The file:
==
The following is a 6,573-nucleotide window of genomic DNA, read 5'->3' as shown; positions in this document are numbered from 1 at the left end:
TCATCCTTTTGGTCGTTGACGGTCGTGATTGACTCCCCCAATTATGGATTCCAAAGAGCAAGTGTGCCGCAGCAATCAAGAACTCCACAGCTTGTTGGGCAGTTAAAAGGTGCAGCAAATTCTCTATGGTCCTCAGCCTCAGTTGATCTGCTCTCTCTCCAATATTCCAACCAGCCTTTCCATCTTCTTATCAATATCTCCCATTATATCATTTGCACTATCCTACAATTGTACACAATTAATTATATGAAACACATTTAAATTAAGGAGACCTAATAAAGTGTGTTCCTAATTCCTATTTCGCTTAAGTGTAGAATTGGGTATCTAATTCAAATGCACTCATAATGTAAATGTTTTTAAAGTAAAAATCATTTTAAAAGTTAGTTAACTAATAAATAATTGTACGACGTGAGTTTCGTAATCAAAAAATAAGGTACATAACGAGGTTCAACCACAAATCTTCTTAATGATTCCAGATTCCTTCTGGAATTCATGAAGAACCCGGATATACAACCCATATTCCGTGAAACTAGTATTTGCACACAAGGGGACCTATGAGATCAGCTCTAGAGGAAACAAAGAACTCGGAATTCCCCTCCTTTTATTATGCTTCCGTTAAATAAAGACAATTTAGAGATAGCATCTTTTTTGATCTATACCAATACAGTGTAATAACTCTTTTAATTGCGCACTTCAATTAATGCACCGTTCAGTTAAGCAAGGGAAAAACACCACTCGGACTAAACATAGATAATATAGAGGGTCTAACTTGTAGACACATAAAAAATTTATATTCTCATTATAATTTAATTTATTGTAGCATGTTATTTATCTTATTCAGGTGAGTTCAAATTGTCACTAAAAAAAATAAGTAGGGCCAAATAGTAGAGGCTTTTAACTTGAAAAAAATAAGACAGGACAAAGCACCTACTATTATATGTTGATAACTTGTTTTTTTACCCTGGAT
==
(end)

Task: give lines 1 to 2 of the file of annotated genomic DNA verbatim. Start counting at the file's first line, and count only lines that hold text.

The following is a 6,573-nucleotide window of genomic DNA, read 5'->3' as shown; positions in this document are numbered from 1 at the left end:
TCATCCTTTTGGTCGTTGACGGTCGTGATTGACTCCCCCAATTATGGATTCCAAAGAGCAAGTGTGCCGCAGCAATCAAGAACTCCACAGCTTGTTGGGCAGTTAAAAGGTGCAGCAAATTCTCTATGGTCCTCAGCCTCAGTTGATCTGCTCTCTCTCCAATATTCCAACCAGCCTTTCCATCTTCTTATCAATATCTCCCATTATATCATTTGCACTATCCTACAATTGTACACAATTAATTATATGAAACACATTTAAATTAAGGAGACCTAATAAAGTGTGTTCCTAATTCCTATTTCGCTTAAGTGTAGAATTGGGTATCTAATTCAAATGCACTCATAATGTAAATGTTTTTAAAGTAAAAATCATTTTAAAAGTTAGTTAACTAATAAATAATTGTACGACGTGAGTTTCGTAATCAAAAAATAAGGTACATAACGAGGTTCAACCACAAATCTTCTTAATGATTCCAGATTCCTTCTGGAATTCATGAAGAACCCGGATATACAACCCATATTCCGTGAAACTAGTATTTGCACACAAGGGGACCTATGAGATCAGCTCTAGAGGAAACAAAGAACTCGGAATTCCCCTCCTTTTATTATGCTTCCGTTAAATAAAGACAATTTAGAGATAGCATCTTTTTTGATCTATACCAATACAGTGTAATAACTCTTTTAATTGCGCACTTCAATTAATGCACCGTTCAGTTAAGCAAGGGAAAAACACCACTCGGACTAAACATAGATAATATAGAGGGTCTAACTTGTAGACACATAAAAAATTTATATTCTCATTATAATTTAATTTATTGTAGCATGTTATTTATCTTATTCAGGTGAGTTCAAATTGTCACTAAAAAAAATAAGTAGGGCCAAATAGTAGAGGCTTTTAACTTGAAAAAAATAAGACAGGACAAAGCACCTACTATTATATGTTGATAACTTGTTTTTTTACCCTGGAT